For the past decade there has been relatively wide acceptance in using composite materials to repair damaged has and liquid transmission pipelines. There have been numerous independent research programs performed by pipeline companies, research organizations, and manufacturers that have contributed to the acceptance of composites as a legitimate repair material. Additionally, insights have been gained by both pipeline operators and composite repair manufacturers during field installations. ASME has also responded by adding sections to both the ASME B31.4 and B31.8 pipeline codes, as well as currently developing a repair standard for nonmetallic composite repair systems by the Post Construction Committee.

The purpose of this paper is to provide for the pipeline industry guidelines for using composite repair systems to repair pipelines and what information is needed to properly evaluate how composite materials should be used to repair high pressure pipelines. The contents of the paper will include discussions on what critical elements should be evaluated for each composite system, items of caution and concern, and the importance of evaluation to ensure safe long-term performance.


There were three principal driving forces that led to the interest and investment in composite materials in the United States in the mid-1950s and 1960s: the designer's demand for lower weight and higher rigidity for aero- or space structures, electronics, sports equipment, and other applications; the solid-state theory's predictions of extremely high potential crystal strengths, more than one million psi tensile strengths, and elastic modulii of more than 100 million psi; and the flourishing U.S. economy.

Advanced composites had come of age in the early 1960s with the development of high-modulus whiskers and filaments. While whiskers were easily made, their composites were of poor quality; but the 60 million modulus boron filaments reinforcing epoxy were very successful and were used in fighter aircraft and later in sporting goods equipment. As their costs came down over the years, the use of composites has migrated to oil and gas applications, including pipeline repair [1].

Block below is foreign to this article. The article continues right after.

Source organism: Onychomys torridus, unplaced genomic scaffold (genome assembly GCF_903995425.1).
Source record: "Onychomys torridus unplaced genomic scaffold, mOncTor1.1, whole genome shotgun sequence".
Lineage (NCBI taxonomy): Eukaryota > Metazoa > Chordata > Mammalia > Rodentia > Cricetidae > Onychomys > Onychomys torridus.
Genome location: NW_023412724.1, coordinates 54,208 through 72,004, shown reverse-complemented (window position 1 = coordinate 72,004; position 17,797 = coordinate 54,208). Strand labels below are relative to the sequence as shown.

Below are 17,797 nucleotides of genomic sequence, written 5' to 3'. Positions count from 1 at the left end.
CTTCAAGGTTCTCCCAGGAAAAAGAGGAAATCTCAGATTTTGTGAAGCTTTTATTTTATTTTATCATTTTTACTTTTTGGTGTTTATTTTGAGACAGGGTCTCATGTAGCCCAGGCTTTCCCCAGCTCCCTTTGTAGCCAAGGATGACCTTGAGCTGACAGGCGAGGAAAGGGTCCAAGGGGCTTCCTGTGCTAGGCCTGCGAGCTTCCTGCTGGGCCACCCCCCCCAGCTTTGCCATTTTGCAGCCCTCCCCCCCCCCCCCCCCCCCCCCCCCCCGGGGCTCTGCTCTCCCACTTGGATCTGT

From a transmission pipeline standpoint, Clock Spring® (System A) is recognized as the first composite repair system that was widely used to repair pipelines. In 1991 the Gas Research Institute (GRI) initiated a research program at Southwest Research Institute (San Antonio, Texas) and Battelle Columbus Division (Columbus, Ohio) to thoroughly test a composite repair system that had been developed by industry. Over the next five years an intense research effort was carried out to assess the performance of System A that utilized an Eglass/polyester material and methacrylate adhesive.

In order to use composite materials to repair transmission pipelines, the Office of Pipeline Safety (OPS) required the use of waivers before installations could take place [2].

First, OPS granted the Panhandle Eastern Corporation a waiver of § 192.713(a) to install System A over six corrosion anomalies on Line #2 in Ohio, subject to certain monitoring and reporting conditions (58 FR 13823; March 15, 1993).

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